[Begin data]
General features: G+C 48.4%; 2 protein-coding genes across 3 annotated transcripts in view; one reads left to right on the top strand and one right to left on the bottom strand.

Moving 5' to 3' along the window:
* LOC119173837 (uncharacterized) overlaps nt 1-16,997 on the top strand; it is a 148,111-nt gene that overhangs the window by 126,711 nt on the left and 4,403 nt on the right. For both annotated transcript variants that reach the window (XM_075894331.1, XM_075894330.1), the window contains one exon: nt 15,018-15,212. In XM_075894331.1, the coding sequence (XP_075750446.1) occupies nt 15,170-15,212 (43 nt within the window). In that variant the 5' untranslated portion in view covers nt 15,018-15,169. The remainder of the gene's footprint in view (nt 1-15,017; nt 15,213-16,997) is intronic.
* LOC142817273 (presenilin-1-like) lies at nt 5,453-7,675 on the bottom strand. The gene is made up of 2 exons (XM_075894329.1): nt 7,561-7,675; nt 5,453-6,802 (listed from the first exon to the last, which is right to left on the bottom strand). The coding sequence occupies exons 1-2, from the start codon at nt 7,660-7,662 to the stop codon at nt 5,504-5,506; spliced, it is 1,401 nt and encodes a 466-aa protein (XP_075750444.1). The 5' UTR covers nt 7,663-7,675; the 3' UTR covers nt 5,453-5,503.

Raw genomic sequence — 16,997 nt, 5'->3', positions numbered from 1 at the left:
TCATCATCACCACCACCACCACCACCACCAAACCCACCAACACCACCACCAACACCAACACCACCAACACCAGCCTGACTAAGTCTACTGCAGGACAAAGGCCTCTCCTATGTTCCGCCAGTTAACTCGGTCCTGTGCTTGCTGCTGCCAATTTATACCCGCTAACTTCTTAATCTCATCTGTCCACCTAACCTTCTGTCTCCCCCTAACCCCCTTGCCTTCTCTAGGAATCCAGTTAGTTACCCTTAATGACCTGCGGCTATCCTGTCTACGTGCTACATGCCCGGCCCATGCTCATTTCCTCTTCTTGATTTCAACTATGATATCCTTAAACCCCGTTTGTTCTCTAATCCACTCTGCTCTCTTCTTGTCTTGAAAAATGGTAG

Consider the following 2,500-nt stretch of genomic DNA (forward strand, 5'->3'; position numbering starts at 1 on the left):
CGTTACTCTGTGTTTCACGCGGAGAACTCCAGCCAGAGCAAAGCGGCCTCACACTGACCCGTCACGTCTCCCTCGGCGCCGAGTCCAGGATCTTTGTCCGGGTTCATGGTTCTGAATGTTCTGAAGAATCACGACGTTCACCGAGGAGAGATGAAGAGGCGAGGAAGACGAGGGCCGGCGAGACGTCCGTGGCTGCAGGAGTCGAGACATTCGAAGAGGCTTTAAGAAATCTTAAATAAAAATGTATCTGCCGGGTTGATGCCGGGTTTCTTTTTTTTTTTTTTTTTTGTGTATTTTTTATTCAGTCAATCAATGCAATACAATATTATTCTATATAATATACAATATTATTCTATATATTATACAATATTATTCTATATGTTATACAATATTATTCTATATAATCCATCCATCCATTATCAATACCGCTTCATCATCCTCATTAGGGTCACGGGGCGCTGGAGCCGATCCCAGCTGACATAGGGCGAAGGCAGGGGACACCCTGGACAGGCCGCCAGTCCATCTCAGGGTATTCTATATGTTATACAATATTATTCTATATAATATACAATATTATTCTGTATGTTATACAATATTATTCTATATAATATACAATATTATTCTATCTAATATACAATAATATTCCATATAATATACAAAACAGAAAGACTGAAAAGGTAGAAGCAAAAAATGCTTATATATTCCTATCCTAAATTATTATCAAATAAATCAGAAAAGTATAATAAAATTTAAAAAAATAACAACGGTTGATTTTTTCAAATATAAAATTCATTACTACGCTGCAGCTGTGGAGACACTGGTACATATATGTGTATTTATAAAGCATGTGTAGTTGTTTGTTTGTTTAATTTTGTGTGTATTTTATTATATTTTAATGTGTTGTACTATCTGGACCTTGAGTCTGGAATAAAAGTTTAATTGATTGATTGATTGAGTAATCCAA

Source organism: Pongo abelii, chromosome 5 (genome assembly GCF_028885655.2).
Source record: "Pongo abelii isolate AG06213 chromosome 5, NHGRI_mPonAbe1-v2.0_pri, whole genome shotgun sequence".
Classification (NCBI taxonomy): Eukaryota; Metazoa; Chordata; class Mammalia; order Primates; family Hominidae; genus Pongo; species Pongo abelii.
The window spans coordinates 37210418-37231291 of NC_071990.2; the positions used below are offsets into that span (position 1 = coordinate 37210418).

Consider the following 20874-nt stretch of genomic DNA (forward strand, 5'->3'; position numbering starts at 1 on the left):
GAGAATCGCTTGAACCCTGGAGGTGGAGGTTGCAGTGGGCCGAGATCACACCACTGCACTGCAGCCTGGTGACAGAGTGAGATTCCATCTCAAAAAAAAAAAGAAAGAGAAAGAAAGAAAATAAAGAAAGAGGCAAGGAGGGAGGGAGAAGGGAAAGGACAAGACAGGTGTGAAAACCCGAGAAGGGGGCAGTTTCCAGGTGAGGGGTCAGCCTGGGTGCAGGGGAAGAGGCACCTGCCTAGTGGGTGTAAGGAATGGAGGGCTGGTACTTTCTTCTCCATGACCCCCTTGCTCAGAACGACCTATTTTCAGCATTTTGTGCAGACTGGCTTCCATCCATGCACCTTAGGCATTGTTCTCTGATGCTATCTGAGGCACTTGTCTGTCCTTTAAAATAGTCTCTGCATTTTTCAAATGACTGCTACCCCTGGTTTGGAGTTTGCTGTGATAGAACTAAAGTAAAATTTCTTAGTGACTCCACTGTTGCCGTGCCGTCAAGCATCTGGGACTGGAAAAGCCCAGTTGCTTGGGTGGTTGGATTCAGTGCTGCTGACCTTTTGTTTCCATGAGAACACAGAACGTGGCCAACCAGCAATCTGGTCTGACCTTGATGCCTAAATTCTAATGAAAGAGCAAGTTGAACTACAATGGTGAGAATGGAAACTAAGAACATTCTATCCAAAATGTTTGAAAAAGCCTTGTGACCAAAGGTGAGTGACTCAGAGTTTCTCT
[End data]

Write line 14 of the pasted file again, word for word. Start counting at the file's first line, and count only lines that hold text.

GAGAATCGCTTGAACCCTGGAGGTGGAGGTTGCAGTGGGCCGAGATCACACCACTGCACTGCAGCCTGGTGACAGAGTGAGATTCCATCTCAAAAAAAAAAAGAAAGAGAAAGAAAGAAAATAAAGAAAGAGGCAAGGAGGGAGGGAGAAGGGAAAGGACAAGACAGGTGTGAAAACCCGAGAAGGGGGCAGTTTCCAGGTGAGGGGTCAGCCTGGGTGCAGGGGAAGAGGCACCTGCCTAGTGGGTGTAAGGAATGGAGGGCTGGTACTTTCTTCTCCATGACCCCCTTGCTCAGAACGACCTATTTTCAGCATTTTGTGCAGACTGGCTTCCATCCATGCACCTTAGGCATTGTTCTCTGATGCTATCTGAGGCACTTGTCTGTCCTTTAAAATAGTCTCTGCATTTTTCAAATGACTGCTACCCCTGGTTTGGAGTTTGCTGTGATAGAACTAAAGTAAAATTTCTTAGTGACTCCACTGTTGCCGTGCCGTCAAGCATCTGGGACTGGAAAAGCCCAGTTGCTTGGGTGGTTGGATTCAGTGCTGCTGACCTTTTGTTTCCATGAGAACACAGAACGTGGCCAACCAGCAATCTGGTCTGACCTTGATGCCTAAATTCTAATGAAAGAGCAAGTTGAACTACAATGGTGAGAATGGAAACTAAGAACATTCTATCCAAAATGTTTGAAAAAGCCTTGTGACCAAAGGTGAGTGACTCAGAGTTTCTCT